24 July 1998


AN early start to wheat drilling and repeated seed rate cuts are easing autumn management with few downsides at Stanaway Farm, a 220ha (544-acre) LEAF demonstration unit at Otley, Suffolk.

Manager Matthew Ward introduced earlier sowing when he took over the heavy land farm three years ago, mainly to ease the post-harvest labour peak.

"It spreads the workload. In the open autumns we have since had we have seen no yield benefit. But if we got catchy weather and ended up muddling crops in in October, all the research shows yields would start to fall off quite dramatically. We cannot risk having nothing in the ground in September."

Just 25mm (1in) of rain on the sticky soils means a weeks wait to return to the land, he notes. But until earlier sowing is proven over several seasons he is reluctant to commit himself to too large an area or too great a rate cut.

The farm grows 115ha (284 acres) of winter wheat, split this season between five varieties to spread market and disease risks.

Current strategy is to sow about 20% of the area weekly from very early September. "Last year we started with Consort on Sept 3. We then waited because we dont want to put all our eggs in one basket.

All seeding, using a 3m KRM power harrow/drill combination, is based on thousand grain weights. Up to 60% is with farm-saved seed which Mr Ward maintains is as good as or superior to certified material when properly tested and cleaned.

"Initially we used 220 seeds/sq m because establishment can be quite difficult on this soil. Slugs are a big problem and pellets are a bit hit and miss. Sowing early helps crops grow away from the slugs," he says. Minimal cultivation predominates to conserve moisture and the plough is shunned except for second wheats.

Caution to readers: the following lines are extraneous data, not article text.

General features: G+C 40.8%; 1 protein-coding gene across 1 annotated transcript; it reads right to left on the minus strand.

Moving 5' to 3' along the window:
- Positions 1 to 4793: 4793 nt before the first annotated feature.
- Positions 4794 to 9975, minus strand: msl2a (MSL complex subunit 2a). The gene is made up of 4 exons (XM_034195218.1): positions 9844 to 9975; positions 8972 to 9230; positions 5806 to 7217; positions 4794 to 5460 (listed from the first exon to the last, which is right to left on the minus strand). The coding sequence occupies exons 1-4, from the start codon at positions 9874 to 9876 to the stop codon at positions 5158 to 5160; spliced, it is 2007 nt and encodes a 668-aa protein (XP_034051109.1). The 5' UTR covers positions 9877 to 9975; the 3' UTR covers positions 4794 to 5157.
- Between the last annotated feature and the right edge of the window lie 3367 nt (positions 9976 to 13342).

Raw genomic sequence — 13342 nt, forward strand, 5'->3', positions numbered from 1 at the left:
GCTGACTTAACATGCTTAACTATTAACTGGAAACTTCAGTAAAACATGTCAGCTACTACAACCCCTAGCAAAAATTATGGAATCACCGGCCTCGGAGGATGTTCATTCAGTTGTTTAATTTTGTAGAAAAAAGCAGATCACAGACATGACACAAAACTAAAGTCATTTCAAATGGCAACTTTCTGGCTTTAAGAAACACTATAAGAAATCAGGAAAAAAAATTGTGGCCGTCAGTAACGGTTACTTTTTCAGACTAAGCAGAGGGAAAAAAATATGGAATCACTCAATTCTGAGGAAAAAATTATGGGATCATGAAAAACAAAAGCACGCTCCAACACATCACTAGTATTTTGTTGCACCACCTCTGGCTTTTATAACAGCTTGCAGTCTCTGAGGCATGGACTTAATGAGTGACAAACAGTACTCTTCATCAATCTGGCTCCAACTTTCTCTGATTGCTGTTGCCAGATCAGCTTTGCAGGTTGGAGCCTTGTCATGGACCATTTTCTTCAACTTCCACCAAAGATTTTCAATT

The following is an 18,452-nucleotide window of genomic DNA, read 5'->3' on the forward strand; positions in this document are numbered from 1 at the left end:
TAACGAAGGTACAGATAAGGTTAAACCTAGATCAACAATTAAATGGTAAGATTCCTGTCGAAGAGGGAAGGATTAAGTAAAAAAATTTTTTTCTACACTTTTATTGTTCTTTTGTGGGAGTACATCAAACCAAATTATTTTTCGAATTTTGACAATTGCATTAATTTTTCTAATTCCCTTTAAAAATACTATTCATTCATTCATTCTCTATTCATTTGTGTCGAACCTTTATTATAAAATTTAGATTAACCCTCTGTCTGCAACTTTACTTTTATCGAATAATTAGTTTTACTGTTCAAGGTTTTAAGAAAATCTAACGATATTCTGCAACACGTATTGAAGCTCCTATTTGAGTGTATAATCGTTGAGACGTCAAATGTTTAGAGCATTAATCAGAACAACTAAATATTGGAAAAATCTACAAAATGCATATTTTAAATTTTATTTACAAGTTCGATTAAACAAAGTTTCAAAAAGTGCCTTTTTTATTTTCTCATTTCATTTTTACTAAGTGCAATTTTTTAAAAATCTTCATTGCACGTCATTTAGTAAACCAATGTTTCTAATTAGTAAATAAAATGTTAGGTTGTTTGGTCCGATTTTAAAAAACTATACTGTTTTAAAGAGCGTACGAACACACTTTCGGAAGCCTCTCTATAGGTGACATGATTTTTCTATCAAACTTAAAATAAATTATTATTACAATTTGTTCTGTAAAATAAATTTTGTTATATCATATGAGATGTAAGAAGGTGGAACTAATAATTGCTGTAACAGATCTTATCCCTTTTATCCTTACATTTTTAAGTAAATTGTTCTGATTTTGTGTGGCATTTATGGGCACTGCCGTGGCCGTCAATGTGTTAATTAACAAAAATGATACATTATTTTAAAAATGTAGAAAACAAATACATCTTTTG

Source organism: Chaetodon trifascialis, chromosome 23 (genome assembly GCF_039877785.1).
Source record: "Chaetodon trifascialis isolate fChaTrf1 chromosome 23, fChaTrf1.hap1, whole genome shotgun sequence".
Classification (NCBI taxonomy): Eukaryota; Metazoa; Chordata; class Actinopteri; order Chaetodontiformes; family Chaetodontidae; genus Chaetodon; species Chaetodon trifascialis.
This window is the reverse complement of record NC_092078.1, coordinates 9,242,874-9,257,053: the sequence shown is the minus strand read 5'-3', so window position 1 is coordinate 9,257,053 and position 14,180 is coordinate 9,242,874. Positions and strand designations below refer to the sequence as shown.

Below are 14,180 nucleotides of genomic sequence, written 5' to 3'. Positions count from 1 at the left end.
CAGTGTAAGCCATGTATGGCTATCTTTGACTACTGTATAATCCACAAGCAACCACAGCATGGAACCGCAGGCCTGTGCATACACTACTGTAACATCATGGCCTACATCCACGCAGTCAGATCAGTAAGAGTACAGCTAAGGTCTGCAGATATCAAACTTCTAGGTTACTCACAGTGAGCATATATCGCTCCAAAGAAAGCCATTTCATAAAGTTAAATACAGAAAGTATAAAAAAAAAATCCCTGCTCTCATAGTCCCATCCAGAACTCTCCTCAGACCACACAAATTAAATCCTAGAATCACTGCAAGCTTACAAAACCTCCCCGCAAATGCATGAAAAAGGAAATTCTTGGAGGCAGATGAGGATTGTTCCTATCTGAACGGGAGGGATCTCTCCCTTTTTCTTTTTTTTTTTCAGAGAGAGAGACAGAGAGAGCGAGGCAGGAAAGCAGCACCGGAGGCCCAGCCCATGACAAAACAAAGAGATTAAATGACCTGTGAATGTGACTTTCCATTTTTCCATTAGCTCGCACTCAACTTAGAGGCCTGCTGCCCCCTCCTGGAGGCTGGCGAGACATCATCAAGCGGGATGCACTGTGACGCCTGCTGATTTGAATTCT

"But we have come down 20 seeds each year, so this season we were on 180 which worked out at 102kg/ha. I am comfortable with that. Trials suggest we could get a yield benefit from less, but that level gives us a manageable crop.

Rates are increased by about 25 seeds/sq m for each successive weekly sowing. "So we are up to about 300/sq m by the end of September." Another 10% is added wherever ploughing rather than discing is the primary cultivation, mainly for second wheats. Shy tillering varieties, like Buster, may also merit more, he adds.

Variety traits determine drilling order. "Some varieties lend themselves better to early sowing." Consort is more suitable than Equinox because it develops more slowly in the spring. Late frosts killed some main shoots in the latter last season, he notes.

Last autumn the sequence was Consort, Abbot, Reaper, Equinox and Charger.

Drilling extra early brings potential snags, not least weeds, says Mr Ward. "We have two fields with bad blackgrass which I certainly wouldnt think of drilling in September."

Early sowings usually also need an extra autumn aphicide spray, but until this year they have required no more expense on fungicides or growth regulators than later drillings. However after this seasons open winter Consort unusually warranted an eyespot spray and extra Terpal (2-chloroethylphosphonic acid + mepiquat chloride).

Suggestions that early sown crops might make better use of soil mineral nitrogen tempted him to omit the first 40kg/ha (32units/acre) nitrogen top dressing two years ago. "But it then turned very dry and we had massive tiller loss and the crop never recovered. Now we still apply early N but reduce the amount by 10-20kg/ha in each of the second and third splits and that seems to be working much better."

Direct yield comparisons between drilling dates are hard to make. Indeed one later sown field of Consort last year gave 9.1t/ha (3.7t/acre) against the 8.9t/ha (3.6t/acre) from an earlier drilling of the same variety. But Mr Ward remains convinced of the practical benefits starting early with relatively low seed rates brings. &#42


&#8226 Start wheat early Sept.

&#8226 Seed rate adjustments.

&#8226 Spreads workload.

&#8226 Minimal yield effect.

&#8226 Marginal extra expense.

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